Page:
One of the most important foundations of your financial future is saving for retirement. The government has provided tax advantaged accounts that allow you to save for retirement while deferring taxes on your earnings (or even watching your money grow tax free with Roth accounts). This allows you to grow your money more efficiently. One of the favors you can do yourself is to try to max out your retirement accounts.
Contributing the Limit to Your Retirement Accounts
Being able to put more in now can mean a better future later. Putting $500 a month total in your retirement accounts every month for 30 years will see you ending up with $610,244.38 if your annual return is 7%. However, if you put in your $21,500 maximum ($1,791.67 a month) each year, the story changes. Maxing out your account, you would end up with $2,186,709.04. Even with phase-outs, being able to max out your contribution would result in a much higher number when you are ready to retire.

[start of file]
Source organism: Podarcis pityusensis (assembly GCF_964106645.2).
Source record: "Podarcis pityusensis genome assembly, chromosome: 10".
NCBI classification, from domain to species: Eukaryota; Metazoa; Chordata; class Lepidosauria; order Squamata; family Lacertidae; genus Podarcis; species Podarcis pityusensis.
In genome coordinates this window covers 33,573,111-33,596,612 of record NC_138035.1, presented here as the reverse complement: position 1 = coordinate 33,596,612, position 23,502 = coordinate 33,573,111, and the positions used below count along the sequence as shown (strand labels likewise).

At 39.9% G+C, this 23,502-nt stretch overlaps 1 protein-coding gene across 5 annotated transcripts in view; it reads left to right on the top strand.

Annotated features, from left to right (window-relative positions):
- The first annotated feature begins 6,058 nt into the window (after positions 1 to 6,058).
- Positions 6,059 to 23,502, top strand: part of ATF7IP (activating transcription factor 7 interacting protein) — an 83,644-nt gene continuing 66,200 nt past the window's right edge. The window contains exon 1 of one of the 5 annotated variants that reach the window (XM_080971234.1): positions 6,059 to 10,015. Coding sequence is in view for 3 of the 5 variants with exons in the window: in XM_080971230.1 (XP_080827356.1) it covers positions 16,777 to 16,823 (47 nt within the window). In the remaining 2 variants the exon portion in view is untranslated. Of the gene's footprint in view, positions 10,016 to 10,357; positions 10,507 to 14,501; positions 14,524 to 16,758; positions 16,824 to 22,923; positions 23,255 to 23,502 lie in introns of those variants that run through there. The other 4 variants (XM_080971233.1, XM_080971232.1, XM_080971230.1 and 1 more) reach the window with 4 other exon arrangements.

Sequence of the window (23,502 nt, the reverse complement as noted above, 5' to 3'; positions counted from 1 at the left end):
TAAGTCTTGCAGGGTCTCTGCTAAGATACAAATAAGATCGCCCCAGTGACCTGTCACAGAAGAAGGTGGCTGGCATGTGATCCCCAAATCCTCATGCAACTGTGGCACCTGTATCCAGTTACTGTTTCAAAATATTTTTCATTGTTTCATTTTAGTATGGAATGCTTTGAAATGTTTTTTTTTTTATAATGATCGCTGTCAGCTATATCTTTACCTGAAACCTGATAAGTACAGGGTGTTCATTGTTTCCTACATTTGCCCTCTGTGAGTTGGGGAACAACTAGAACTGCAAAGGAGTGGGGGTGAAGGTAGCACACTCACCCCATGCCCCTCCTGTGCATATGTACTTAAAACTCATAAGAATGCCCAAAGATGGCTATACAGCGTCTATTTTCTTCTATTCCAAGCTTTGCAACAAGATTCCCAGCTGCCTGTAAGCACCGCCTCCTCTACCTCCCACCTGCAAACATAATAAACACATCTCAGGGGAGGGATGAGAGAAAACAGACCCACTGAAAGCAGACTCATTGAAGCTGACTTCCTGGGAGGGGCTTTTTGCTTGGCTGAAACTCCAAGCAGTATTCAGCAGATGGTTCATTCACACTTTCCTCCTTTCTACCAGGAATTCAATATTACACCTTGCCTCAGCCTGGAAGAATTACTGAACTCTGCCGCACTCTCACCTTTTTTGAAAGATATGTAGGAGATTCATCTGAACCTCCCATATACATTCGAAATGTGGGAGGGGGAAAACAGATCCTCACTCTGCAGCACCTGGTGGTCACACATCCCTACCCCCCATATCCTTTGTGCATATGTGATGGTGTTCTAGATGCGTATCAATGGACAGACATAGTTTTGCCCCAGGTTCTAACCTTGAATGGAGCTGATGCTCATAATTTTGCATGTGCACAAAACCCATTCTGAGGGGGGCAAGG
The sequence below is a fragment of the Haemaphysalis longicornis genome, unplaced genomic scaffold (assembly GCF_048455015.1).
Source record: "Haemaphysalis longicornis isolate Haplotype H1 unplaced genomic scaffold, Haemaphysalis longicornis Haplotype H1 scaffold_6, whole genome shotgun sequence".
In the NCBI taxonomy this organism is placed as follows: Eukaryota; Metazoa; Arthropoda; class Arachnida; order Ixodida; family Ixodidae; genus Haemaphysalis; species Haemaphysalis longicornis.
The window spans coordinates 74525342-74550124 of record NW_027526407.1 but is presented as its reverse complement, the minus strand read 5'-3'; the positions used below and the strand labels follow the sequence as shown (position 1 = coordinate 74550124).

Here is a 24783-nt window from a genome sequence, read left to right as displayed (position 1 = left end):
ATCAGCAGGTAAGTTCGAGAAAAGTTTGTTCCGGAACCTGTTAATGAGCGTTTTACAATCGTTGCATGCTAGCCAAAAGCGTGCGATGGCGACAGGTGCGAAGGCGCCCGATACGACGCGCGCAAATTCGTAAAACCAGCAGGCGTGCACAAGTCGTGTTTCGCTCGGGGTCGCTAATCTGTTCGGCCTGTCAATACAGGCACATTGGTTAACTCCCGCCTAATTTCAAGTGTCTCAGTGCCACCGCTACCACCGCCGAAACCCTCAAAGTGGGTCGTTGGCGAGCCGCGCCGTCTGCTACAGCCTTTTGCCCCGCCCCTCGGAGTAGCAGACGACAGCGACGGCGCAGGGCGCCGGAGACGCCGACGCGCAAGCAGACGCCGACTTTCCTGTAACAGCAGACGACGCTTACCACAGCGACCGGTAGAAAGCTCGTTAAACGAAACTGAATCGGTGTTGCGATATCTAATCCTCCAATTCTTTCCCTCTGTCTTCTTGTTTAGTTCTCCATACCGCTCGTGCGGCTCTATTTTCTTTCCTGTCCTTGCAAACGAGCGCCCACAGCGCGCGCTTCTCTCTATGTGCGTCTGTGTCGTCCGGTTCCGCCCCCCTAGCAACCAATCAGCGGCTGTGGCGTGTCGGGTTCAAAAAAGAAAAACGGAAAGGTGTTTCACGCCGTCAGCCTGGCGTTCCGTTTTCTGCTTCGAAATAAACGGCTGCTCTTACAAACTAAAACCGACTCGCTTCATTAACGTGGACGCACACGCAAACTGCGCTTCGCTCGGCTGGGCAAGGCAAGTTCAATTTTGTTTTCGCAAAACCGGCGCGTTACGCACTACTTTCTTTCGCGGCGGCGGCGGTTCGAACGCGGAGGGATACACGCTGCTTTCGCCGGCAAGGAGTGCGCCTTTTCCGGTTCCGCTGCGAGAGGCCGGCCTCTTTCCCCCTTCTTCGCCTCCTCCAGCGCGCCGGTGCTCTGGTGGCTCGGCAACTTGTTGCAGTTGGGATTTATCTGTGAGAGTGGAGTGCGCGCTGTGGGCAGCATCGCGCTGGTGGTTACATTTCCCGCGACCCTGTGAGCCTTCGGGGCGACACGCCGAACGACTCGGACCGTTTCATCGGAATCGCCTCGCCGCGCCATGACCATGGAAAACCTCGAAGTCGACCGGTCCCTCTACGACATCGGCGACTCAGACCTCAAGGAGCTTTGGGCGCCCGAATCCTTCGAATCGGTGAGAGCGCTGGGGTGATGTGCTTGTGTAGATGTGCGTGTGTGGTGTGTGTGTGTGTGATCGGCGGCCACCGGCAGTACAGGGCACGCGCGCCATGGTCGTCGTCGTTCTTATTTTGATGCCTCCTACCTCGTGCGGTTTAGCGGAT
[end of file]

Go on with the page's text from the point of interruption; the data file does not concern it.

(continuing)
Using Extra Income to Max Out Your Account
It is true that things will be slow to start. It will mean that you can’t immediately max out your retirement accounts. So, while you might not get that $2 million figure, as you build up your retirement account earnings, you should be able to put away more than $1 million by the end. Make maxing out your retirement accounts a goal, and then put your extra income toward reaching that objective.
Your cash flow investments will also help during retirement. Even though you will no longer be putting your alternative earnings into a retirement account after you retire, the passive earnings that you have cultivated will provide an income that can continue even after retirement. This will help you stretch your nest egg out longer, putting you in a more secure financial position.
There is no reason not to eventually max out your retirement contributions. With an eye toward earning extra income, it’s possible to create a plan that results in a big nest egg, as well as a cash stream for the future.